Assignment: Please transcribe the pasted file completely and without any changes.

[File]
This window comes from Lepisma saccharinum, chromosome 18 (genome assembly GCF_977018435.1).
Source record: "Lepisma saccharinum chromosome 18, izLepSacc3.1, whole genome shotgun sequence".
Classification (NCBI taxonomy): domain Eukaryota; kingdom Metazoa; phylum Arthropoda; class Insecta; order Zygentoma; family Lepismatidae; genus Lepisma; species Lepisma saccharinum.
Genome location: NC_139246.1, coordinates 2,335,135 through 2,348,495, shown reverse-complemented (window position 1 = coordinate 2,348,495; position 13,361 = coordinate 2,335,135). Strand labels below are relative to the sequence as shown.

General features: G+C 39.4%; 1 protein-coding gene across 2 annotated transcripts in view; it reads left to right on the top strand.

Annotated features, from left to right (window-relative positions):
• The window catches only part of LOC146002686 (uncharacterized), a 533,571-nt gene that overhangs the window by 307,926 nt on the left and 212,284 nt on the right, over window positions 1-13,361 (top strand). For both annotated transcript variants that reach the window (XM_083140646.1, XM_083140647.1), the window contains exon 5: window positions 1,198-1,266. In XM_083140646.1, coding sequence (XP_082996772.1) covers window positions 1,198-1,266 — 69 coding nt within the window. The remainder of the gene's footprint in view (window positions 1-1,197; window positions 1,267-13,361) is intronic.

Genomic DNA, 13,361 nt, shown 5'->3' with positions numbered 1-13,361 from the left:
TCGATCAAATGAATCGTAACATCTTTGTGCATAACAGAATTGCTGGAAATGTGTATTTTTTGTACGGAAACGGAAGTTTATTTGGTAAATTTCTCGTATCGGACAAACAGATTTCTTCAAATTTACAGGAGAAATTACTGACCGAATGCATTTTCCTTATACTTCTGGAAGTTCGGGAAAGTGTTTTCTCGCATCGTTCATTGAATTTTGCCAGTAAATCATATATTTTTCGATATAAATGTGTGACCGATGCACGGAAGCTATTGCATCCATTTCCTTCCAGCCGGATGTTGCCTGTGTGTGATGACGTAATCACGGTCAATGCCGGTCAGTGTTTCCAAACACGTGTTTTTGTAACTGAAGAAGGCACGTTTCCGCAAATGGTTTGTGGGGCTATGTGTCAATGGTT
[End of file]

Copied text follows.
This window comes from Lepisma saccharinum, chromosome 18 (genome assembly GCF_977018435.1).
Source record: "Lepisma saccharinum chromosome 18, izLepSacc3.1, whole genome shotgun sequence".
Classification (NCBI taxonomy): domain Eukaryota; kingdom Metazoa; phylum Arthropoda; class Insecta; order Zygentoma; family Lepismatidae; genus Lepisma; species Lepisma saccharinum.
Genome location: NC_139246.1, coordinates 2,335,135 through 2,348,495, shown reverse-complemented (window position 1 = coordinate 2,348,495; position 13,361 = coordinate 2,335,135). Strand labels below are relative to the sequence as shown.

General features: G+C 39.4%; 1 protein-coding gene across 2 annotated transcripts in view; it reads left to right on the top strand.

Annotated features, from left to right (window-relative positions):
• The window catches only part of LOC146002686 (uncharacterized), a 533,571-nt gene that overhangs the window by 307,926 nt on the left and 212,284 nt on the right, over window positions 1-13,361 (top strand). For both annotated transcript variants that reach the window (XM_083140646.1, XM_083140647.1), the window contains exon 5: window positions 1,198-1,266. In XM_083140646.1, coding sequence (XP_082996772.1) covers window positions 1,198-1,266 — 69 coding nt within the window. The remainder of the gene's footprint in view (window positions 1-1,197; window positions 1,267-13,361) is intronic.

Genomic DNA, 13,361 nt, shown 5'->3' with positions numbered 1-13,361 from the left:
TCGATCAAATGAATCGTAACATCTTTGTGCATAACAGAATTGCTGGAAATGTGTATTTTTTGTACGGAAACGGAAGTTTATTTGGTAAATTTCTCGTATCGGACAAACAGATTTCTTCAAATTTACAGGAGAAATTACTGACCGAATGCATTTTCCTTATACTTCTGGAAGTTCGGGAAAGTGTTTTCTCGCATCGTTCATTGAATTTTGCCAGTAAATCATATATTTTTCGATATAAATGTGTGACCGATGCACGGAAGCTATTGCATCCATTTCCTTCCAGCCGGATGTTGCCTGTGTGTGATGACGTAATCACGGTCAATGCCGGTCAGTGTTTCCAAACACGTGTTTTTGTAACTGAAGAAGGCACGTTTCCGCAAATGGTTTGTGGGGCTATGTGTCAATGGTT